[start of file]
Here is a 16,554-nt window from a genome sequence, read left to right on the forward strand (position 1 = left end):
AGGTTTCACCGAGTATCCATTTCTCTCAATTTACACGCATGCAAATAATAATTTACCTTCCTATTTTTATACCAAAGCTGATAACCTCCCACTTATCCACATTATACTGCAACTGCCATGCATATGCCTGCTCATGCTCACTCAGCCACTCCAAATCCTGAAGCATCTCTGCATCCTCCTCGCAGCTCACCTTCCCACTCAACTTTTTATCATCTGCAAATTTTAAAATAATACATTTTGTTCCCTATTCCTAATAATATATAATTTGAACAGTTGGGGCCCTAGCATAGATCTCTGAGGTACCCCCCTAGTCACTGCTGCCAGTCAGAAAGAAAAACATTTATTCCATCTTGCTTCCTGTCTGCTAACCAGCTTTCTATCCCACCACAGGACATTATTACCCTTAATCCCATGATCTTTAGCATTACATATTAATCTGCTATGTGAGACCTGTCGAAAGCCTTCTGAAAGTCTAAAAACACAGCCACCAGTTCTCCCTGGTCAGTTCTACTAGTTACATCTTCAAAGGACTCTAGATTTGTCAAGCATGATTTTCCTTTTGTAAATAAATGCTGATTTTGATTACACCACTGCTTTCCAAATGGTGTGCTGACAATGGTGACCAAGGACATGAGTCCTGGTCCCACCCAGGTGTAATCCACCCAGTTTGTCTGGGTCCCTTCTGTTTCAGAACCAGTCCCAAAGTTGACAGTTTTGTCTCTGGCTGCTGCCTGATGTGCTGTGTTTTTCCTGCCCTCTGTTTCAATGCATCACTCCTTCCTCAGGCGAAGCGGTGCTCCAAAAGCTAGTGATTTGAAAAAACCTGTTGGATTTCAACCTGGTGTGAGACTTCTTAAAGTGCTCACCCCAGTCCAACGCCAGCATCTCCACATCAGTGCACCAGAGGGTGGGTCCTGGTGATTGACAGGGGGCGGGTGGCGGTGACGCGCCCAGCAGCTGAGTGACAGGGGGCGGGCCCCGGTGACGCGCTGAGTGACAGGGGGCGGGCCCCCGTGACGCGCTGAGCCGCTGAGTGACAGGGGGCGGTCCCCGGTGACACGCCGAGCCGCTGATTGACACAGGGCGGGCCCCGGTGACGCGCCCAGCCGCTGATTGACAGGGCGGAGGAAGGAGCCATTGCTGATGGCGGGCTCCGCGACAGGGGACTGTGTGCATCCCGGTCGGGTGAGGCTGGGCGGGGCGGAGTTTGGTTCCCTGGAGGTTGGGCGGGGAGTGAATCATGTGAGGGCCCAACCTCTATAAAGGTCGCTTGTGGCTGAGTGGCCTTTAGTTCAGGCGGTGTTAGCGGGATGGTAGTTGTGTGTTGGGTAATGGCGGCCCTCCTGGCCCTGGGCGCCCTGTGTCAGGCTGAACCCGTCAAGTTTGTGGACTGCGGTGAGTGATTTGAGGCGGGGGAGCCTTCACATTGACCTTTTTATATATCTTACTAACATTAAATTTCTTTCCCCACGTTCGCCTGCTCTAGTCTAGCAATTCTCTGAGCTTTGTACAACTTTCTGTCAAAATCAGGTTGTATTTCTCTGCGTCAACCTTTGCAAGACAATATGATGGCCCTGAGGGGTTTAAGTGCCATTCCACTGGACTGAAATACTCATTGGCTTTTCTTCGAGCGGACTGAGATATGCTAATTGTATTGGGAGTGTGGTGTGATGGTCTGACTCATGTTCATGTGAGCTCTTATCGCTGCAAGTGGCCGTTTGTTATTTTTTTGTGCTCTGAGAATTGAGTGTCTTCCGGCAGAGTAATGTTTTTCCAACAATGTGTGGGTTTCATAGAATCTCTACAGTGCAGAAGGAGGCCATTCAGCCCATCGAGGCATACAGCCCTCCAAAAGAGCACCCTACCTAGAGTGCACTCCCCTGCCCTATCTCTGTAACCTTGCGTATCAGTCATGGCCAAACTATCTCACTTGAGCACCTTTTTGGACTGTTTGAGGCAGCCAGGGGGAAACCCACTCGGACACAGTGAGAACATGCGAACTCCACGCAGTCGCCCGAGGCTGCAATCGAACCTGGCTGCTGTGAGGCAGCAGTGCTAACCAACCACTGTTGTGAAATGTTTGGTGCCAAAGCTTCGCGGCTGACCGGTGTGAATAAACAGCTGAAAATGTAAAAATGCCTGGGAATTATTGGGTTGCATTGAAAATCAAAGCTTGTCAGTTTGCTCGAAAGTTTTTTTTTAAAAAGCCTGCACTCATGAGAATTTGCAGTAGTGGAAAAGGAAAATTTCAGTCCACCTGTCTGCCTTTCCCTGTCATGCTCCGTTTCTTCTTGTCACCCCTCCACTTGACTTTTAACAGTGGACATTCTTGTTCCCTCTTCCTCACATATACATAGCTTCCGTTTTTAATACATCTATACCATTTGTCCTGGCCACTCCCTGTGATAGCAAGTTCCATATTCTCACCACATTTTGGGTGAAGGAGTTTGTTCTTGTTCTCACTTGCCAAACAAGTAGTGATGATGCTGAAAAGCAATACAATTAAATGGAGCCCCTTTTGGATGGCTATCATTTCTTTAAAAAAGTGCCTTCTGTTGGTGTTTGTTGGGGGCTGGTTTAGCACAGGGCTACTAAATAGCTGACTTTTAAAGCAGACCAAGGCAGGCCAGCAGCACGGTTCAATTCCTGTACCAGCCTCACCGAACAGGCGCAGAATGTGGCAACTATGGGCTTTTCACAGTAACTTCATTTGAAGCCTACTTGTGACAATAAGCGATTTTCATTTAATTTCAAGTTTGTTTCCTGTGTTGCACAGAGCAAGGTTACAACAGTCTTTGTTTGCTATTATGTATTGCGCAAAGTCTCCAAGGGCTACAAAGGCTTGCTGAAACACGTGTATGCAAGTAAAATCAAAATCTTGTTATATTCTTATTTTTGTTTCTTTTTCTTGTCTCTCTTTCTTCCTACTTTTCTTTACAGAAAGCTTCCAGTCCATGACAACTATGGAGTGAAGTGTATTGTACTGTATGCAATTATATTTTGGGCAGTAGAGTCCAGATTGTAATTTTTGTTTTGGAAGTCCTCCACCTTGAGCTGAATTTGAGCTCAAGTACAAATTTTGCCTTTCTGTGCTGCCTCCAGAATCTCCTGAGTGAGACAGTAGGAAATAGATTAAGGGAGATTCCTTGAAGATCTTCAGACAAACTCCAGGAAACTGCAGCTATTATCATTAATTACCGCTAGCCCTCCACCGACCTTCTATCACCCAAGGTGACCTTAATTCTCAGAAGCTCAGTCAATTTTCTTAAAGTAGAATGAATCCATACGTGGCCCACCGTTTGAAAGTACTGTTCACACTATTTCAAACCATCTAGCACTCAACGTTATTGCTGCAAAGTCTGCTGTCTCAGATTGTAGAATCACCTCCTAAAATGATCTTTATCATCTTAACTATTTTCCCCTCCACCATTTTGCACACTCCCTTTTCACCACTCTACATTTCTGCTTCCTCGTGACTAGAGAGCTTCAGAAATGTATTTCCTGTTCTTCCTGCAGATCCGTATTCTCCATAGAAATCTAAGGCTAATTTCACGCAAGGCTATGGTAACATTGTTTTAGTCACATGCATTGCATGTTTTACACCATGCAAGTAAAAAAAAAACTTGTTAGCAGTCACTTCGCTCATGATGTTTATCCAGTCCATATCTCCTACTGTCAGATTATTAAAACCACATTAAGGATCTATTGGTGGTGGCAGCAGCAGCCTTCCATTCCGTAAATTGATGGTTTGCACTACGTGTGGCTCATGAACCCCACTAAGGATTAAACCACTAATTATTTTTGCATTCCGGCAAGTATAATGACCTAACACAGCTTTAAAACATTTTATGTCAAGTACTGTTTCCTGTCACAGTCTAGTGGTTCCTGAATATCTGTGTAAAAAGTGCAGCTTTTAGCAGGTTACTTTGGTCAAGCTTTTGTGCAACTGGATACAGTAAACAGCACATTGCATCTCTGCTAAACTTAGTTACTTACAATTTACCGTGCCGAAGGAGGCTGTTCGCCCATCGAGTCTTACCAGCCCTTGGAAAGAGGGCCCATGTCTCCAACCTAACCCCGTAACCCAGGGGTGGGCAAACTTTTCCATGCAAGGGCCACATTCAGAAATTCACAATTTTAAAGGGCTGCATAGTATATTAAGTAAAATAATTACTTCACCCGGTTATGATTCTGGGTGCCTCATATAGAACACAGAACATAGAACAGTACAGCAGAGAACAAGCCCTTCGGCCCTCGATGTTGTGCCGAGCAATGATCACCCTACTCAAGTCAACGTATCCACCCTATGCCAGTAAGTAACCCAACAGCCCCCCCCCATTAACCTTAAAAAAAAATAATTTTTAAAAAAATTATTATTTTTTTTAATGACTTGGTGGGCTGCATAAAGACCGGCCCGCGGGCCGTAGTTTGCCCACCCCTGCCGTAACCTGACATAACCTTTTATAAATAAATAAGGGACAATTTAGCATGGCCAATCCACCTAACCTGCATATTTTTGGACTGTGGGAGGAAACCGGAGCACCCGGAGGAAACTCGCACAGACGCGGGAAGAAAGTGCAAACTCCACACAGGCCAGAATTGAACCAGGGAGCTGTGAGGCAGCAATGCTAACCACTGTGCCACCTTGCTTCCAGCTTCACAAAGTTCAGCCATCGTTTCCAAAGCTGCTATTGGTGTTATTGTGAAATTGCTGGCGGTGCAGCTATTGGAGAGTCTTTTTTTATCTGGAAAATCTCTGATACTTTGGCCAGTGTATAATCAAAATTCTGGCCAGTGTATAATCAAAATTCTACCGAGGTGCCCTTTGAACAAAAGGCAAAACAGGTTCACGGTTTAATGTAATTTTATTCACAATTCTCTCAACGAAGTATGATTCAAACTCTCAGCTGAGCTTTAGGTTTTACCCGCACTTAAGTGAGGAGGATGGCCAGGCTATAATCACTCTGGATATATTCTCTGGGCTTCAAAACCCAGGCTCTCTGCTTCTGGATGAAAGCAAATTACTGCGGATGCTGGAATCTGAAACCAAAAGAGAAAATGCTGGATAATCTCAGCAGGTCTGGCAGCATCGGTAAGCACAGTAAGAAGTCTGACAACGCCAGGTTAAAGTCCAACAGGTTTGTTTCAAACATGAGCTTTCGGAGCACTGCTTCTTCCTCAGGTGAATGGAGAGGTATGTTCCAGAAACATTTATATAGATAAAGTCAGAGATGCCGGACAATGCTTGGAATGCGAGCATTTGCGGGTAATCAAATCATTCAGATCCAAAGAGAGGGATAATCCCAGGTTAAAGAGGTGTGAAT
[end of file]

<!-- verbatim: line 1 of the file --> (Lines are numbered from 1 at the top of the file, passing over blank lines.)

Here is a 16,554-nt window from a genome sequence, read left to right on the forward strand (position 1 = left end):